David F. Frey Graveside services with full military honors, 11 a.m. May 28, Fort Logan National Cemetery. Shrine of Remembrance Funeral Home, Mausoleum and Crematory. William Edward Gaasch Memorial Mass, 1 p.m. today, Holy Apostles Catholic Church, 4925 N. Carefree Circle. The Springs Funeral Services. Harold Leo Garner Visitation, 10 a.m., with service at 11 a.m., Wednesday, Memorial Gardens Funeral Home. Entombment, Memorial Gardens Cemetery. Memorial Gardens Cemetery and Funeral Home. Ralph N. Glover Graveside services, 2:15 p.m. Friday, Fort Logan National Cemetery. Inurnment, Fort Logan National Cemetery. Swan Law Funeral Directors. Theodore Grannis Visitation, 5 p.m. today, Advantage-Chapel of Memories. Funeral service, 10 a.m. Wednesday, Advantage-Chapel of Memories. Interment, Evergreen Cemetery. Helen June Guinta Celebration of life service, 3 p.m. Friday, Mountain View Mortuary. Max G. Hapner Funeral service, 11 a.m. today, Swan Law Cascade Chapel. Interment, Memorial Gardens Cemetery. Lt. Col. Shirley June Roberts Graveside services, 11:30 a.m. May 31, Fort Logan National Cemetery. Cappadona Funeral Home.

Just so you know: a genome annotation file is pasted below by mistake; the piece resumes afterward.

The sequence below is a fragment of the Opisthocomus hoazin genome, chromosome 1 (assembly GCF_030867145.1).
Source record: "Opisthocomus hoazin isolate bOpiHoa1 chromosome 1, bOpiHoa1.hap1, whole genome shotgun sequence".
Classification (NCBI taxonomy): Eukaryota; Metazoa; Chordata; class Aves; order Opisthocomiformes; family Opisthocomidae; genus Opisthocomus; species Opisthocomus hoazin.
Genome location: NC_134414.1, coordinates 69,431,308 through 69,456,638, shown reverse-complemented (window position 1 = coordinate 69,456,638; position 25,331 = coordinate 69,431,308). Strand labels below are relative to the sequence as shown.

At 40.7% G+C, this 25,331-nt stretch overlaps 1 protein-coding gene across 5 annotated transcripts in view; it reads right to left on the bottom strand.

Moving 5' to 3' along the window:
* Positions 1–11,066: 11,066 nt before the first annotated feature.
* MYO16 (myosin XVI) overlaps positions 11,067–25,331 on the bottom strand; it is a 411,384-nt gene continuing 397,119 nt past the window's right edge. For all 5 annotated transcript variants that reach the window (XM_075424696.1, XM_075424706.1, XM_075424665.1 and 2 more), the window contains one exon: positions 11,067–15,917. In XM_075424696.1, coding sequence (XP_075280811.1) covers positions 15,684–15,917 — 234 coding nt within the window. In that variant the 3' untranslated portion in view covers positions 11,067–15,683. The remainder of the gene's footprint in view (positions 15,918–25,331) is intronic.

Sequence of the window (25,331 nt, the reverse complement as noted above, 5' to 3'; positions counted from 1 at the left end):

Clarence E. Schrader Graveside services, 2:15 p.m. today, Fort Logan National Cemetery. Burial, Fort Logan National Cemetery. All Veterans Funeral and Cremation. Carl Anthony Guido Spinozzi Memorial service, 2 p.m. Thursday, Colorado Springs Masonic Center, 1150 Panorama Drive. Edward Michael Summers Memorial service, 11 a.m. May 25, Holy Cross Lutheran Church, 4125 Constitution Ave. Graveside services, 11:30 a.m. May 26, Fort Logan National Cemetery. Inurnment, Fort Logan National Cemetery. Memorial Gardens Cemetery and Funeral Home. Leonard C. Tarpenning Visitation, 4 p.m. today, Swan Law Funeral Directors. Service, 10 a.m. Wednesday, Living Word Church, 522 Colorado Ave., Calhan. Burial, Calhan Cemetery, U.S. 24, Calhan. Swan Law Funeral Directors. Joe Traficanti Celebration of life service, 10 a.m. May 23, Shrine of Remembrance “America the Beautiful” Chapel. Private interment, Shrine of Remembrance “America the Beautiful” Rose Gardens. Shrine of Remembrance Funeral Home, Mausoleum and Crematory. Bruce VanDenburgh Memorial service, 1 p.m. May 23, Woodmen Valley Chapel, 290 E. Woodmen Road. All-States Cremation Services.